IACHR Press Office
Washington, D.C. - The Inter-American Commission on Human Rights (IACHR) expressed its concern over the referral and processing of new impeachment proceedings against members of the Constitutional Court (CC) in Guatemala. The IACHR urged the State of Guatemala to guarantee the judicial independence of justice operators.
According to publicly available information, through a resolution dated March 3, 2021, the Supreme Court of Justice (CSJ) submitted new preliminary proceedings to the Congress of the Republic for the crimes of breach of trust, abuse of authority, and rulings that violate the Constitution regarding Judge Gloria Porras and Judge Francisco de Mata Vela, which will be heard by the plenary of the Congress on March 18. These impeachment proceedings are based on an alleged reasoning that runs counter to the Guatemalan Constitution in rulings issued by the CC as part of the appeals filed in response to the request for the Swedish Ambassador to Guatemala to depart the country in 2018. According to the information received by the IACHR, referring the impeachment hearings to Congress would contravene a final amparo ruling of the CC, in which it ordered the CSJ to issue a new ruling on the aforementioned case in accordance with national and international law. In addition, the IACHR noted that these proceedings have been processed since the appointment of Gloria Porras to the CC for 2021–2026.
In response to the impeachment proceedings against some of the CC magistrates, the State argued that it could not contravene existing international regulations by limiting Guatemalans from taking legal action when they believe events have taken place that may constitute crimes, especially when these actions are carried out as part of the citizen oversight that characterizes every democratic State. It also pointed out that impeachment is a tool to promote stability in the performance of office and to safeguard judicial independence and is contemplated by the law to be used to counter the improper use of criminal law.
In its report on Guarantees for the Independence of Judicial Personnel published in 2013, the IACHR established that the validity of rights and freedoms within a democratic system requires a legal and institutional order in which laws prevail over the will of rulers and individuals, and in which there is effective legal control of the constitutionality and legality of public acts of power.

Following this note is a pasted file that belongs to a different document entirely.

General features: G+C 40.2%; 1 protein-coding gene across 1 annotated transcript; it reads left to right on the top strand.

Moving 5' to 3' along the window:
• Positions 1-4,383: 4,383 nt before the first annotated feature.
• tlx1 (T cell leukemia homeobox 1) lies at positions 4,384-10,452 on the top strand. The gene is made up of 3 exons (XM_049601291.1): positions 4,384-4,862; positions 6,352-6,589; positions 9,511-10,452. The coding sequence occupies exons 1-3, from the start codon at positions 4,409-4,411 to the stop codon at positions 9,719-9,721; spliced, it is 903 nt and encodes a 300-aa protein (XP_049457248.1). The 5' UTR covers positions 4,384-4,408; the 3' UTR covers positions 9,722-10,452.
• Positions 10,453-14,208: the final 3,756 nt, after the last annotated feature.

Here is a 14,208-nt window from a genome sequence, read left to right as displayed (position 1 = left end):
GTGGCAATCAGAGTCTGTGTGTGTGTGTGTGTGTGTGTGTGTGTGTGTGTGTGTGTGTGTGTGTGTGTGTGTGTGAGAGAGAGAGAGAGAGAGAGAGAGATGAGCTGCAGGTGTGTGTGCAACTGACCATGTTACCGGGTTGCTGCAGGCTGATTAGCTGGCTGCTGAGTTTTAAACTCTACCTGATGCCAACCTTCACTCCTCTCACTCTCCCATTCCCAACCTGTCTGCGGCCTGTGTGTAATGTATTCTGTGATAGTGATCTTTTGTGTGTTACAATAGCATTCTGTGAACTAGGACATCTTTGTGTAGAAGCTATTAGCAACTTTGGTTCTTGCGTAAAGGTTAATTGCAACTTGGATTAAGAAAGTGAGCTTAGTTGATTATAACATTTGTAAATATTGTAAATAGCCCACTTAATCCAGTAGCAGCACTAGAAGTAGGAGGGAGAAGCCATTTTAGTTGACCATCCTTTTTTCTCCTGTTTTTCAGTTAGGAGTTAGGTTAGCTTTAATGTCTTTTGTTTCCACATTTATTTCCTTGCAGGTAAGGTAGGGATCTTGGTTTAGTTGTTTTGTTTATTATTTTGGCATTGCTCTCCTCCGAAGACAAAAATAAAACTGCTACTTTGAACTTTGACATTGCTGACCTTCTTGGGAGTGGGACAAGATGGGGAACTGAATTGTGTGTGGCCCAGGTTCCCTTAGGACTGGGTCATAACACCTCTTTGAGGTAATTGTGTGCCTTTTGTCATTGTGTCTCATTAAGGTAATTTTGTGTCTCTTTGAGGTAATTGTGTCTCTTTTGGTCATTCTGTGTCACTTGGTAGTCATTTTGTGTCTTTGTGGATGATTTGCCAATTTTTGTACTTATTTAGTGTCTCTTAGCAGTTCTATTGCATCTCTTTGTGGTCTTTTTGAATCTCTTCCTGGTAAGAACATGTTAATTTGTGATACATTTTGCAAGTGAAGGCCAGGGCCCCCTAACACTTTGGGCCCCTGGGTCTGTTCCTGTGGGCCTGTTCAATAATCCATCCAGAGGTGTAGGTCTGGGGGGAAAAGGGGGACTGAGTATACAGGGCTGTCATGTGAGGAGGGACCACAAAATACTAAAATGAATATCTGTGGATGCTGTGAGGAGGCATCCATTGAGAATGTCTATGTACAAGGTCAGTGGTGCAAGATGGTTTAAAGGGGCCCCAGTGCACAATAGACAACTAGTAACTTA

For this reason, unlike other public officials, judges enjoy reinforced guarantees for implementing their jurisdictional power, especially independence in exercising their functions. This guarantee is a corollary of the rights of access to justice enjoyed by all people and takes the form of an appropriate appointment process, irremovability from office, and guarantees against pressure.
In 2020, the IACHR expressed its concern over the expeditious processing and alleged abuse of the impeachment trial against judges of the CC in Guatemala, in order to intimidate and/or eventually remove them from office in retaliation for criteria they have issued in their rulings. In this regard, the IACHR noted that international law prohibits using the legal opinions or criteria of judicial personnel issued in a ruling as part of the exercise of their jurisdictional functions as grounds for disciplinary action or, in this case, an impeachment hearing.
The IACHR noted once more that it is the State's duty to protect those who work in the field of justice from attacks, intimidation, threats, and harassment by investigating those who violate their rights, who should be sanctioned appropriately. If States do not ensure that judicial personnel are safe from pressure of all kinds, including reprisals seeking to attack them or their families directly, the exercise of judicial authority could be seriously jeopardized, which would thwart effective access to justice. In this regard, the IACHR also notes that Judge Gloria Porras and Judge Francisco de Mata Vela are beneficiaries of precautionary measures nos. 431-17 and 56-19 respectively, as requested by the IACHR of the Guatemalan State.
The IACHR urged the State of Guatemala to put an end to all actions that constitute severe threats to the independence of CC judges, particularly abstaining from implementing impeachment proceedings based on the legal opinions of judicial personnel.
The IACHR is a principal and autonomous body of the Organization of American States (OAS), whose mandate derives from the OAS Charter and the American Convention on Human Rights. The Inter-American Commission has a mandate to promote the observance and defense of human rights in the region and acts as a consultative body to the OAS in this area. The IACHR is composed of seven independent members who are elected by the OAS General Assembly in their personal capacity, and do not represent their countries of origin or residence.